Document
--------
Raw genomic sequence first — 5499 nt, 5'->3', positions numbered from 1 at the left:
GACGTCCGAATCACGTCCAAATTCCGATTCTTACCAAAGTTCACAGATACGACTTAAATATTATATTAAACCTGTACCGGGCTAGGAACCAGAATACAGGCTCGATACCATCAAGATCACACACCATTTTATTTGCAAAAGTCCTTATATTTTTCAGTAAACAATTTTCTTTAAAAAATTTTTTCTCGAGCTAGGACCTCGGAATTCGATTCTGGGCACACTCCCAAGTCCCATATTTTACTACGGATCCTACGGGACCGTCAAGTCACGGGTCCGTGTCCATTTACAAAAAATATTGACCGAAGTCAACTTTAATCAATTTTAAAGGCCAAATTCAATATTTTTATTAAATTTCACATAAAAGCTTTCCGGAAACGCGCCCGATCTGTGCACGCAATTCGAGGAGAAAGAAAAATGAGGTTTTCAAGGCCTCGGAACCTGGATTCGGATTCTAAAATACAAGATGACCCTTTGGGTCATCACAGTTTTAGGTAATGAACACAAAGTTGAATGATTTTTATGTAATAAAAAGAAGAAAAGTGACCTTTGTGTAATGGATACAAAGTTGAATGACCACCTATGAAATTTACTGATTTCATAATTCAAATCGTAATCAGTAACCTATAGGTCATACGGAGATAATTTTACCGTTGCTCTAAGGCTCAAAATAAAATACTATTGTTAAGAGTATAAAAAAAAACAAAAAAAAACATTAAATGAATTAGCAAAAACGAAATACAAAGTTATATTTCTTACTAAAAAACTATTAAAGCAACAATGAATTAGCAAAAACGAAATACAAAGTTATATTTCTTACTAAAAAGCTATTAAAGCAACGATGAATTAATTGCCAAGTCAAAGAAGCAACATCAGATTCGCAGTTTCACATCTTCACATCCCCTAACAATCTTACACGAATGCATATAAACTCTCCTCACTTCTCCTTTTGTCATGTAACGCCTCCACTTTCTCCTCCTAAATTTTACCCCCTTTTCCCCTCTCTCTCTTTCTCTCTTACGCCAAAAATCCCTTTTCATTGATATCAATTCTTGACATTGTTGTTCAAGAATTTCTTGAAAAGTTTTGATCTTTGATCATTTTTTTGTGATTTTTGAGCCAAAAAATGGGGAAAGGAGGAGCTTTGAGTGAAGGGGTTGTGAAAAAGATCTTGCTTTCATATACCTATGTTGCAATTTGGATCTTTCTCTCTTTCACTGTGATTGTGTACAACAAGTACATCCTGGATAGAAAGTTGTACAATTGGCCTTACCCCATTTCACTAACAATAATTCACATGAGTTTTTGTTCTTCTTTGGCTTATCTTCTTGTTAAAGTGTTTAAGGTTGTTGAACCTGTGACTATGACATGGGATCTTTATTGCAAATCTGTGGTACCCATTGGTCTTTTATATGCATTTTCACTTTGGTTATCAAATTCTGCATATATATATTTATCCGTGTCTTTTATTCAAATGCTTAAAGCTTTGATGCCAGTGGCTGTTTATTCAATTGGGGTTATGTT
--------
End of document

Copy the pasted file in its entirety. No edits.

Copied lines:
Raw genomic sequence first — 5499 nt, 5'->3', positions numbered from 1 at the left:
GACGTCCGAATCACGTCCAAATTCCGATTCTTACCAAAGTTCACAGATACGACTTAAATATTATATTAAACCTGTACCGGGCTAGGAACCAGAATACAGGCTCGATACCATCAAGATCACACACCATTTTATTTGCAAAAGTCCTTATATTTTTCAGTAAACAATTTTCTTTAAAAAATTTTTTCTCGAGCTAGGACCTCGGAATTCGATTCTGGGCACACTCCCAAGTCCCATATTTTACTACGGATCCTACGGGACCGTCAAGTCACGGGTCCGTGTCCATTTACAAAAAATATTGACCGAAGTCAACTTTAATCAATTTTAAAGGCCAAATTCAATATTTTTATTAAATTTCACATAAAAGCTTTCCGGAAACGCGCCCGATCTGTGCACGCAATTCGAGGAGAAAGAAAAATGAGGTTTTCAAGGCCTCGGAACCTGGATTCGGATTCTAAAATACAAGATGACCCTTTGGGTCATCACAGTTTTAGGTAATGAACACAAAGTTGAATGATTTTTATGTAATAAAAAGAAGAAAAGTGACCTTTGTGTAATGGATACAAAGTTGAATGACCACCTATGAAATTTACTGATTTCATAATTCAAATCGTAATCAGTAACCTATAGGTCATACGGAGATAATTTTACCGTTGCTCTAAGGCTCAAAATAAAATACTATTGTTAAGAGTATAAAAAAAAACAAAAAAAAACATTAAATGAATTAGCAAAAACGAAATACAAAGTTATATTTCTTACTAAAAAACTATTAAAGCAACAATGAATTAGCAAAAACGAAATACAAAGTTATATTTCTTACTAAAAAGCTATTAAAGCAACGATGAATTAATTGCCAAGTCAAAGAAGCAACATCAGATTCGCAGTTTCACATCTTCACATCCCCTAACAATCTTACACGAATGCATATAAACTCTCCTCACTTCTCCTTTTGTCATGTAACGCCTCCACTTTCTCCTCCTAAATTTTACCCCCTTTTCCCCTCTCTCTCTTTCTCTCTTACGCCAAAAATCCCTTTTCATTGATATCAATTCTTGACATTGTTGTTCAAGAATTTCTTGAAAAGTTTTGATCTTTGATCATTTTTTTGTGATTTTTGAGCCAAAAAATGGGGAAAGGAGGAGCTTTGAGTGAAGGGGTTGTGAAAAAGATCTTGCTTTCATATACCTATGTTGCAATTTGGATCTTTCTCTCTTTCACTGTGATTGTGTACAACAAGTACATCCTGGATAGAAAGTTGTACAATTGGCCTTACCCCATTTCACTAACAATAATTCACATGAGTTTTTGTTCTTCTTTGGCTTATCTTCTTGTTAAAGTGTTTAAGGTTGTTGAACCTGTGACTATGACATGGGATCTTTATTGCAAATCTGTGGTACCCATTGGTCTTTTATATGCATTTTCACTTTGGTTATCAAATTCTGCATATATATATTTATCCGTGTCTTTTATTCAAATGCTTAAAGCTTTGATGCCAGTGGCTGTTTATTCAATTGGGGTTATGTT